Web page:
In a market economy, business leaders take every opportunity to shrink the cost line of labor on the balance sheet to boost profits and shareholder/investor value. It’s the metric on which they are evaluated, and left unopposed; they will do it more and more.
The core strategy for shrinking labor costs (along with automation and offshoring) is to drive increased “efficiencies” by demanding more and more work from the same number of people. At a certain point, those demands begin to exceed the adaptive capacity of the people doing the work. If they are unwilling or unable to leave that work environment, they will eventually show the well-known hallmarks of work strain (aka “burnout”). The increasing rates of work strain among physicians and other health professionals over the past 40 years are well-documented.
Throughout human history, in the contest between labor and management/capital, you can bet on management winning almost every time. The threat/action of withholding wages is such a mortal threat that it successfully terrorizes most workers into silence and submission. The only way that workers have ever gained sufficient leverage to extract a better deal (wages, working conditions, job security, etc.) from management is by banding together for safety in numbers and threatening to withhold their labor (strike) until management dedicates more resources to them.
Management has always fought ferociously against labor’s efforts to organize/unionize. Leaders/owners employ tactics ranging from the erection of legal hurdles through a politically captured National Labor Relations Board, to monitoring harassing and firing labor leaders, to strike-breaking via hiring alternative workers (“scabs”) and even violence. So there are real dangers faced by the union movement that are the proximal causes of the plummeting number of U.S. workers in unions (from 33% in 1955 to 10% in 2019).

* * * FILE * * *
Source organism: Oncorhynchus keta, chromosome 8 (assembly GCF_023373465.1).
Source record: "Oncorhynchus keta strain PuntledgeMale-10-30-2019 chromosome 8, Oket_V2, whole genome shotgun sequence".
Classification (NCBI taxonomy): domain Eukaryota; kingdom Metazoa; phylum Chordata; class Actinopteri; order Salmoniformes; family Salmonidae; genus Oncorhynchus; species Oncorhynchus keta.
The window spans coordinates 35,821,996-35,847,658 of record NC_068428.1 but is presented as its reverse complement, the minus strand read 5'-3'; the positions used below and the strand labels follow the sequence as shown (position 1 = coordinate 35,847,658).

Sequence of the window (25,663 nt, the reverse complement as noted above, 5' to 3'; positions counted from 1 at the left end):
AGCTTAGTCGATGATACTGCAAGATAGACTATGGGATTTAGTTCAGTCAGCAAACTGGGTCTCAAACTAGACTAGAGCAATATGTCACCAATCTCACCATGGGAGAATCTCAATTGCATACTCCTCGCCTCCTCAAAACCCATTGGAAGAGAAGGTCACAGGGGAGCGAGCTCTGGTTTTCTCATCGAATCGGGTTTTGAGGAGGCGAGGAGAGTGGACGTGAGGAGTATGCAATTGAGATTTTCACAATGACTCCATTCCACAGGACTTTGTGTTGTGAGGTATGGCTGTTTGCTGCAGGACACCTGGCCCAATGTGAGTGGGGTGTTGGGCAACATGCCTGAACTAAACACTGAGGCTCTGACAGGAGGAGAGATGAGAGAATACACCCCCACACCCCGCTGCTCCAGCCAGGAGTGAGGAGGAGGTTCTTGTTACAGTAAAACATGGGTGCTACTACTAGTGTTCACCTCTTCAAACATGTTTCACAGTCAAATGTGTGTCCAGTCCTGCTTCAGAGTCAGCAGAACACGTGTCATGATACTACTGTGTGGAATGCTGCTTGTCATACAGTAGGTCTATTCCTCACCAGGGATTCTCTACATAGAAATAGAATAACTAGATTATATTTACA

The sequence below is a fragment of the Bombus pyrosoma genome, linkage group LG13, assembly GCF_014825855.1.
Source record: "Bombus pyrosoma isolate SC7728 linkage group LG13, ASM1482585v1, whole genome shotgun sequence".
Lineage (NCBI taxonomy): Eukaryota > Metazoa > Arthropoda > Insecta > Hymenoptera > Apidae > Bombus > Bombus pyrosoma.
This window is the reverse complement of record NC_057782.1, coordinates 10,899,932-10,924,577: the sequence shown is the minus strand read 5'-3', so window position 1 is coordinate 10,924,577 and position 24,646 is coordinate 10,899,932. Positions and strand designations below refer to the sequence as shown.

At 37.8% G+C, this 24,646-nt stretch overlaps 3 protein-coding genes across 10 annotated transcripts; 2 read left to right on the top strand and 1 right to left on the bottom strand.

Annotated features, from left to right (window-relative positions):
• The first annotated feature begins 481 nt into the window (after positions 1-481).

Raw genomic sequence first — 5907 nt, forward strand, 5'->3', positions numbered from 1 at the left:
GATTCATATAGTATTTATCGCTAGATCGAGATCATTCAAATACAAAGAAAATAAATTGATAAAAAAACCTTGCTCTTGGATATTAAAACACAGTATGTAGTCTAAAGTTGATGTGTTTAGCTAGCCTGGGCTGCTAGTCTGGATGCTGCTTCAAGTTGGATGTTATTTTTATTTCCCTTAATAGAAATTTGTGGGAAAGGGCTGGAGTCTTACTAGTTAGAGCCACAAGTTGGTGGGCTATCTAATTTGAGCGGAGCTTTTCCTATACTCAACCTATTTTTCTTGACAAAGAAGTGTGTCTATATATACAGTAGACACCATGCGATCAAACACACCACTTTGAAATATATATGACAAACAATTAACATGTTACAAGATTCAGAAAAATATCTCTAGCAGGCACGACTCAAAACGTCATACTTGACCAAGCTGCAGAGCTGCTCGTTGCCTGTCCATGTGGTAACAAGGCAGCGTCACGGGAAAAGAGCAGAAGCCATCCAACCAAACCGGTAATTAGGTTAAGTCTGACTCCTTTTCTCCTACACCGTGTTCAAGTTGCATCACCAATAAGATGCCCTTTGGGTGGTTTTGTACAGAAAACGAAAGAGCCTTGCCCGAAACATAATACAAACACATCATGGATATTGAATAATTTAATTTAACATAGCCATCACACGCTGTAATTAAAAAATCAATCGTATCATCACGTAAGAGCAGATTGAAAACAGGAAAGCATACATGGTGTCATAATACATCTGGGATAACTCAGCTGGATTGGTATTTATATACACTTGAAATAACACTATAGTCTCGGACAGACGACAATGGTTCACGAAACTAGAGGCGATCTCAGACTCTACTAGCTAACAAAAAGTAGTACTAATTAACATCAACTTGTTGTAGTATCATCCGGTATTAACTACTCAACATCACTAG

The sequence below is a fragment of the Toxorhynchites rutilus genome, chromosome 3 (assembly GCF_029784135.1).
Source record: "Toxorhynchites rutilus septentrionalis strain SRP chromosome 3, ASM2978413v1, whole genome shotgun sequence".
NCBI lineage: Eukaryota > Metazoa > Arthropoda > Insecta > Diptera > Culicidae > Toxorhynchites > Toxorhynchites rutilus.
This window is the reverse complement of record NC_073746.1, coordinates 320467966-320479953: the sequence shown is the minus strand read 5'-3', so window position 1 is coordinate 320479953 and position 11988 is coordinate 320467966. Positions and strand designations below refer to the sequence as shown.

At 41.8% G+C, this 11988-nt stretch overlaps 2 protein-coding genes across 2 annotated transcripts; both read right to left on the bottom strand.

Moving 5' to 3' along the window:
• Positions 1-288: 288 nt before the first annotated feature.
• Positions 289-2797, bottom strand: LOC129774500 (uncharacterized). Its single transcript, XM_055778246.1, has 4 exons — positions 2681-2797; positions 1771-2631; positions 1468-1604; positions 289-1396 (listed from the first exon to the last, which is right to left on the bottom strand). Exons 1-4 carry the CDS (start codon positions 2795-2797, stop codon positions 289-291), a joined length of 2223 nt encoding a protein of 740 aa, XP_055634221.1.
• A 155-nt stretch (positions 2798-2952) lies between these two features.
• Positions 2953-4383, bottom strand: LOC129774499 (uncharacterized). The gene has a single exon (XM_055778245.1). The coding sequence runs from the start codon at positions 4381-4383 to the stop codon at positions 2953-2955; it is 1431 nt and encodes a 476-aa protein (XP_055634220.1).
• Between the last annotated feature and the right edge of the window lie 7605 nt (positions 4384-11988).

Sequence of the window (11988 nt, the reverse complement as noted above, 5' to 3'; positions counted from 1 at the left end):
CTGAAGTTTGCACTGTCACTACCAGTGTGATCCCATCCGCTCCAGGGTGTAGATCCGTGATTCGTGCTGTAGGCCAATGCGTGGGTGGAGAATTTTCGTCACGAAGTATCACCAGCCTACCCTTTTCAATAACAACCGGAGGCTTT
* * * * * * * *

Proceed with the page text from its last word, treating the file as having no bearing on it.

As the prevalence of work strain among physicians increases to epidemic proportions (~50%, higher in certain specialties), some have sought solutions beyond the unattractive options of suffering in silence, endless asking/begging for a better deal, or leaving the work/career they love. When doctors begin to contemplate the option of union organizing for greater leverage in negotiations with management, they often react with a pained and rapid withdrawal as if they had put their hand on a hot stove. In many conversations with doctors and physician groups, I have noticed a number of factors that drive them away from extended contemplation of the union organizing strategy as a solution to their suffering at work.
Three of these are somewhat specific to physicians and different from the generic fears of management retaliation addressed above. They have a powerful impact on behavior and decision-making and are not always completely within conscious awareness and thus difficult to reckon with.
1. We’re not workers/laborers. We’re professionals!
The image most people have of a union worker is a person (usually male) with a lunch bucket and a blue-collar. While many white-collar workers are union members, most professionals view themselves as having a special status that would be compromised by being viewed as “just” a worker/laborer. So many physicians believe they would be compromising/eroding their professional status if they were to organize and bargain with management. As long as doctors view unionizing as levying a status deficit, they will view that option as a losing deal from the start and be less likely to view it as a positive step to take.